We’re All Going to the World’s Fair Review: Horror for Internet Junkies

The internet takes on a different texture once everyone around you has gone to sleep. The world behind the screen expands while the world outside contracts, becoming a portal to another place. It’s Alice’s Looking-Glass via YouTube links. At odd times, people’s attention is more easily drawn to the odder corners of the internet where it’s possible to converse, albeit indirectly, with the others who are also attracted to them.

In Jane Schoenbrun’s Mesmerizing We’re all going to the World’s FairHer lonely teenager Casey (Anna Cobb) spends her time deep in one of those corners. After watching lengthy videos of other people posting about the World’s Fair, an online urban legend wrapped around a secret rite of passage, she decides to get involved herself. At the beginning of the film, she is sitting in her attic bedroom late at night, lit by the glow of her laptop screen. She follows each step of the ritual: pricking her finger, smearing the blood on the screen, playing a video and shouting “I want to go to the World Fair” three times. Then her journey begins – a journey that she documents online, of course, as part of the process of telling a collective story.

Legend has it that once someone takes part in what is known as the World’s Fair Challenge, they change in unpredictable and undefined ways. Something out of their deepest fears and nightmares becomes literal. The ritual is just the beginning of the game: Participants should continue to post videos and document what changes are taking place. After all, something terrible could happen. A man becomes an evil clown. Another finds a strange growth on his arm. Casey wonders what could happen to her.

The majority of world exhibition follows Casey as she makes and watches videos of her descent down that creepypasta rabbit hole. It’s a very lonely movie – Casey doesn’t talk to another person in real life, nor does she ever share the picture with anyone else. While most of the film unfolds from the perspective of webcams, it occasionally pulls back to show how empty the film’s real spaces are. Casey’s attic bedroom recedes into the background, a claustrophobic, endless maw. The decay of the suburbs shapes their surroundings, with abandoned department stores and dead, sparse rows of trees punctuating a gray landscape. Once we hear someone – presumably a parent – yelling at Casey to turn down her volume. It’s the only time anyone speaks to her offline.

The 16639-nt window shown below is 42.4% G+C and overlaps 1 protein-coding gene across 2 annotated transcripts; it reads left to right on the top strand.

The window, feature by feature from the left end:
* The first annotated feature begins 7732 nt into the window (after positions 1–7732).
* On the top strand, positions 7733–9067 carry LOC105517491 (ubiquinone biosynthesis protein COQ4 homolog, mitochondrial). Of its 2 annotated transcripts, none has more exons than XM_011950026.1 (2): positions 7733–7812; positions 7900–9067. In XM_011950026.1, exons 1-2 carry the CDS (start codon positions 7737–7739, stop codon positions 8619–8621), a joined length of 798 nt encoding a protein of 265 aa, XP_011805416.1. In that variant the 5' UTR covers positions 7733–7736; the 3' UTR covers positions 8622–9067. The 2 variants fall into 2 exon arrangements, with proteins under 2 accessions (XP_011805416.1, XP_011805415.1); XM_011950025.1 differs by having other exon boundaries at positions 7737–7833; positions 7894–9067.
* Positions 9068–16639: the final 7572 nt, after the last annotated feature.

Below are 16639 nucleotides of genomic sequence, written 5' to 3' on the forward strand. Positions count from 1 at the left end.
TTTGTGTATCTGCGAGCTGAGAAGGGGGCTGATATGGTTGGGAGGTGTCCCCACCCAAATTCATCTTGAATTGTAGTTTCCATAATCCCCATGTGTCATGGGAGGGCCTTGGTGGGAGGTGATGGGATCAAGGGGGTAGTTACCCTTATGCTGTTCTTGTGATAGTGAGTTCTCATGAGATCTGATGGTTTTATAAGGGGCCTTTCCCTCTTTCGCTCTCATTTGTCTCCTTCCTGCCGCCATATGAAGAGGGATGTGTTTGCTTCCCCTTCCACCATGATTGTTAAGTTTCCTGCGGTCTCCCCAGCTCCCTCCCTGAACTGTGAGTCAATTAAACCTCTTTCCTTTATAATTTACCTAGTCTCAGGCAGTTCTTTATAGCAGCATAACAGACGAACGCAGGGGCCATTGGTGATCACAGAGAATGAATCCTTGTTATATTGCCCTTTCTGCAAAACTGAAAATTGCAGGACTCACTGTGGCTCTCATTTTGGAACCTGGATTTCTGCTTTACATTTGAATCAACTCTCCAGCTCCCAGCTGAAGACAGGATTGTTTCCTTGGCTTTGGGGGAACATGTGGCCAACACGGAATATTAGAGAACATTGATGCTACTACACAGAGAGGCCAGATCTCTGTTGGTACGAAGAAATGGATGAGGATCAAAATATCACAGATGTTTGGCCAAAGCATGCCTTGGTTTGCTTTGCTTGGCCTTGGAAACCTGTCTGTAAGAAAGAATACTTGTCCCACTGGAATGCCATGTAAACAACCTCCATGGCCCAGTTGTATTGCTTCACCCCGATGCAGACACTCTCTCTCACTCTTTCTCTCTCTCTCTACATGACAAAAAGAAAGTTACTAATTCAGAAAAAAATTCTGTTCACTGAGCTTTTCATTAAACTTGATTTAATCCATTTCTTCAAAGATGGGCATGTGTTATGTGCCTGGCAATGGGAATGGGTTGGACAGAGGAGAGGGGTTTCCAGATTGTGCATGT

Internet-bred horror of this kind We’re all going to the World’s Fair explores is based on connection. People who live their lives online are very aware of so many other people, so many other lives. The youthful longing for “Is that all?” suddenly has a concrete answer: No, it’s not. There is so much more. This discovery is exciting at first: it exists so much to the internet, so many people and ideas, all better or more interesting than the ones you would otherwise spend your life with. It can also be frightening when you stop thinking that maybe you can see too much.

As Casey posts her videos and lets the algorithm pull her deeper into the World’s Fair community, someone named JLB (Michael L. Rogers) contacts her. JLB is one vlogger who doesn’t show his face — whenever he posts, he has a backup illustration of a ghoul with a Rictus grin. He addresses people who accept the challenge of the World’s Fair with the understanding that his interests and conversations are solely “in play” – his modus operandi is to take the challenge of the World’s Fair very seriously without breaking his character, hoping that he and the people he speaks to “get scared together.”